One of the main problems of this study was identifying patients with a disease duration of,11 weeks. Although the lag time between symptom onset and referral to primary and secondary care has decreased in recent decades, a UK study showed that the median delay before the patient presents in primary care was still 12 weeks in 2006.25 To successfully apply the protocol described in this study, it is important that both the general population and general practitioners are aware of the consequences of a delay in assessment.

We conclude that a 3-week course of IM methylprednisolone acetate injections in patients with very early IP appears to postpone the need for DMARDs and prevent approximately one in 10 patients from progressing into RA within the next 12 months.

Acknowledgments

The authors would like to thank all the rheumatologists and research nurses of the participating hospitals and all GPs who referred patients to the rheumatology departments. We also would like to thank all members of the Trial Steering Committee of this study.

References

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Footnotes

  • Funding This study was funded by the Arthritis Research Campaign UK. Costs for methylprednisolone acetate were covered by Pfizer Ltd.

  • Competing interests None.

  • Ethics approval Approval from the North West Research Ethics Committee, UK.

  • Current working address MJM—The University of Western Australia, School of Medicine and Pharmacology, 4th Floor G Block, Sir Charles Gairdner Hospital, Hospital Avenue, Nedlands, WA 6009, Australia.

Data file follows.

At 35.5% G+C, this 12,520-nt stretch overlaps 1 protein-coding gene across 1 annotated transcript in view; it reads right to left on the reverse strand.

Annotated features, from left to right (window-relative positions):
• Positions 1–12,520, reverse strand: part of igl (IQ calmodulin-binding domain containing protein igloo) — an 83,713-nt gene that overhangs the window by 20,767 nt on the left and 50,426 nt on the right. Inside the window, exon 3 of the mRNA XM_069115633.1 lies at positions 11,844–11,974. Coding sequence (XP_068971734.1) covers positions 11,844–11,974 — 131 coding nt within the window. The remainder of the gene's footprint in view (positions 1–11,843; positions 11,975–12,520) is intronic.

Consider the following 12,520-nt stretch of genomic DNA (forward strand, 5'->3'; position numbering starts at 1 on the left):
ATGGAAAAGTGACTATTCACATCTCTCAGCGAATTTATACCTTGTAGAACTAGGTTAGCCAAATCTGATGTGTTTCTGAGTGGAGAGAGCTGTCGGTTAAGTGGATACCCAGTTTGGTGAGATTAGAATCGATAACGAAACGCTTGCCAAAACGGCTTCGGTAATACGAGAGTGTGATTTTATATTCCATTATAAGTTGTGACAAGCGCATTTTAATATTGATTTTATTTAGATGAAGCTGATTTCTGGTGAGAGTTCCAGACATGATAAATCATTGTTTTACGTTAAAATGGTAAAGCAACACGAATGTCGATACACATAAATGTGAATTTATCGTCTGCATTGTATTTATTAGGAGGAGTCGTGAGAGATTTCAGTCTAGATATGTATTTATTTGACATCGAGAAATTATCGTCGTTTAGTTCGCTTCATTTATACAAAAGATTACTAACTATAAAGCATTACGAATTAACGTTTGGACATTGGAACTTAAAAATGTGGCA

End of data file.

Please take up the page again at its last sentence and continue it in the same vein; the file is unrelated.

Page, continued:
• The STIVEA investigators are Cannock Chase Hospital Cannock, Dr Diarmuid Mulherin; Haywood Hospital, Stoke-on-Trent, Dr PT Dawes; Macclesfield District General Hospital, Dr Susan Knight; Kings College Hospital London, Professor David Scott; Royal Cornwall Hospital Truro, Dr Martin Davis; Stepping Hill Hospital Stockport, Dr Jeff Marks; Manchester Royal Infirmary Manchester, Dr Ian Bruce; Russells Hall Hospital Dudley, Professor George Kitas; Hope Hospital Salford, Dr Terry O’Neill; Royal Lancaster Infirmary Lancaster, Dr Marwan Bukhari; Norfolk and Norwich University Hospital Norwich, Dr Karl Gaffney; City Hospital Birmingham Birmingham, Dr Karim Raza; Freeman Hospital Newcastle, Dr Lesley Kay; Queen Elizabeth Hospital Gateshead, Dr Clive Kelly and Dr Vadivelu Saravanan; Nevill Hall Hospital Abergavenny, Dr Stuart Linton; Taunton and Somerset Hospital Taunton, Dr Cathy Laversuch; St Helen’s Hospital St Helens, Dr Rikki Abernethy; Harold Wood Hospital Romford, Professor Kuntal Chakravarty; Poole General Hospital Poole, Dr Selwyn Richards; St Georges Hospital Tooting, Dr Brian Bourke; The Queen Elizabeth The Queen Mother Hospital Margate, Dr Alison Leak; East Surrey Hospital Redhill, Dr Raad Makadsi; Ysbyty Gwynedd Bangor, Professor Peter Maddison.

  • Provenance and peer review Not commissioned; externally peer reviewed.